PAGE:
Cocktail flavors to cognitive enhancement: Zenith’s Top 13 energy drinks trends

By Ben BOUCKLEY contact

- Last updated on GMT

Zenith International says 'cocktail flavors' have trended up in post-2012 energy drinks launches (Stewart Butterfield/Flickr)
Zenith International says 'cocktail flavors' have trended up in post-2012 energy drinks launches (Stewart Butterfield/Flickr)

Related tags: Energy drinks, Soft drink, Caffeine, Coffee

Zenith International includes cocktail flavors and cognitive enhancement within a list of 13 top trends it says have driven innovation in energy drinks on the basis of post-2012 product launches.

Specialist food and drink consultancy Zenith identifies the trends in its new report on Energy Drinks Innovation, which profiles 90 brands and details issues such as packaging type and size, pricing, ingredients and marketing.

The 13 trends are as follows: fruit flavors, sour flavors, cocktail flavors, sugar free, zero-calorie/zero-carbohydrate, limited editions, cognitive, health and wellness, health and fitness, juice and energy, water and energy, tea and energy, coffee and energy.

Popular flavor blends in alcoholic beverages inspire energy launches

Asked for more color on cocktail flavors, Christina Fritts, consultant, Zenith International, told BeverageDaily.com: "Popular flavor blends in alcohol-based beverages have given rise to cocktail-inspired flavors in energy drinks. Some examples of this are non-alcoholic BLU Energy Drink (Australia), released in 2013 and available in mojito and other flavors; and non-alcoholic Pirate Energy (United States), released in 2014 and available in margarita and hurricane variants, among others."

Moving on to juice and energy, we suggested to Fritts that PepsiCo, with Mountain Dew Kickstart​, had convinced consumers in the US that it was somehow healthier, due to a nominal juice injection. Were consumers convinced by this, or was it more a case of using juice for better flavor and mouth feel?

"Products containing healthier and all-natural ingredients continue to trend across food and drink, and energy drinks are no exception. New product development in energy drinks made with real fruit juice is on the rise, as it is believed to appeal to consumers that think fruit juice is healthier than some of the ingredients used to flavor traditional energy drinks,"​ she said.

Energy drink consumers flock to fruit juice, for health, taste and breakfast​...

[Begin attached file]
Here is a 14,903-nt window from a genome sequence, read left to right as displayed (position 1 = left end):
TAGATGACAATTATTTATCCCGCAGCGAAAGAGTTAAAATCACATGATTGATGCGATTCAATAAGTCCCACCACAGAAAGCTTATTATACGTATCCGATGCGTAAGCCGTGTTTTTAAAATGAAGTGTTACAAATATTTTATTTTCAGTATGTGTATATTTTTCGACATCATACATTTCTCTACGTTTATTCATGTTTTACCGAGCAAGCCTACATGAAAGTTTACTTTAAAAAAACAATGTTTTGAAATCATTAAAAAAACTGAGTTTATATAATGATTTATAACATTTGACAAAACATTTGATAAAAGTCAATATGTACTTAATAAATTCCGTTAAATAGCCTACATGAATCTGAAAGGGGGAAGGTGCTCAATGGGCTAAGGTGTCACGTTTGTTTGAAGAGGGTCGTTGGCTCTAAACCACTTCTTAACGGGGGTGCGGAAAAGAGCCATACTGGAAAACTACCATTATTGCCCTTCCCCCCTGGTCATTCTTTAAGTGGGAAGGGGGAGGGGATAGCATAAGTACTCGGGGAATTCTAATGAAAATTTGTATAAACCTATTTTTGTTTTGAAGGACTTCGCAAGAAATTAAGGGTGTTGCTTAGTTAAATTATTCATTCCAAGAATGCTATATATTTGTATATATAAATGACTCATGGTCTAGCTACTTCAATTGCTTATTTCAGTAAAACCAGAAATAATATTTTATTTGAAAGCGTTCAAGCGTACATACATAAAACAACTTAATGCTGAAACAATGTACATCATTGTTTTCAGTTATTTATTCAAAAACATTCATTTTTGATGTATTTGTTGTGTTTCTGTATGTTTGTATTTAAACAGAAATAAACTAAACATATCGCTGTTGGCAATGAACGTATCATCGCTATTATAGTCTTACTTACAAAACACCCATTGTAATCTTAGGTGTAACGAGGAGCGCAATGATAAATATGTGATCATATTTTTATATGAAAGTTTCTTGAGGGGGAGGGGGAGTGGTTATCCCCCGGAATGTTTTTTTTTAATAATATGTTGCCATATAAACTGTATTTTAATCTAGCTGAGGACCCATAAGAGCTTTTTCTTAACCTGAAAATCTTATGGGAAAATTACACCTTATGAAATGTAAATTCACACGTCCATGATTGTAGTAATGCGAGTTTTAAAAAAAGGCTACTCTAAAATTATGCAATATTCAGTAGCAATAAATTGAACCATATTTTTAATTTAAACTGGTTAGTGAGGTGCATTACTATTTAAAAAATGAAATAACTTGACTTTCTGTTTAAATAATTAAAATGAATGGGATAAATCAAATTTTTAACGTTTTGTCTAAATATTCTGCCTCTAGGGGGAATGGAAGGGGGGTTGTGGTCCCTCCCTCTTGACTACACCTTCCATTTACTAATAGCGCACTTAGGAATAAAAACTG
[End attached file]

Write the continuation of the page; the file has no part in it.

"In addition, they offer new flavor variants and some consumers find that fruit juice combinations taste better. Most importantly, companies that have developed these products believe that they will thrive because they are designed for a consumption occasion that has previously been ignored in the category – morning / breakfast meal time,"​ Fritts said.

"It appears that consumers are convinced, as new products and variants are continuously introduced. However, it will take some time to truly evaluate as most of the products are still fairly new,"​ she added.

Finally on sour flavors, Fritts said that sour fruits, mainly, were trending up in energy drink and shot NPD: think apple, lemon, cherry, berry flavors.

9 key innovation areas

Zenith identifies nine areas where innovation is occurring in energy drinks: new flavors, low calorie/low sugar, innovative energy boosting ingredients, natural propositions, organic ingredients, added functionality, limited editions, packaging initiatives, cross-category development.

Referencing energy drinks as one of the most dynamic soft drinks segments, Zenith chairman Richard Hall said: “Consumers are being offered an ever-wider selection. Some have new functional claims such as memory and metabolic enhancement.

Zenith 1
FIGURE 1.

“Some are targeting new age groups such as older audiences or new occasions such as breakfast. Some are aiming to be more natural or healthy. Others are even more adventurous, such as a fruit and mint flavor or a glow in the dark bottle,”​ he added.

Tea, water, milk and coffee volumes soar

The trend towards using tea extracts within energy drinks is striking, and Zenith reported last week that tea was by far the largest of the 24 drinks categories, with consumption growth of 62bn litres from 2008-2013 (see Figure 1 above).

As the consultancy relaunched its globaldrinks.com online database, it also highlighted the growth of bottled water, which together with tea accounted for 55% of overall beverage market growth in the five years to 2013 (See Figure 2).

Zenith 2
FIGURE 2.

Milk enjoyed the third largest volume growth with 20bn liters (overtaking carbonated soft drinks) followed by coffee on 16bn liters, which overtook beer.

Five other categories achieved growth of 10-12bn liters – still drinks with a low fruit content, carbonated soft drinks, beer, fruit drinks with a fruit content of 5-25% and iced tea.

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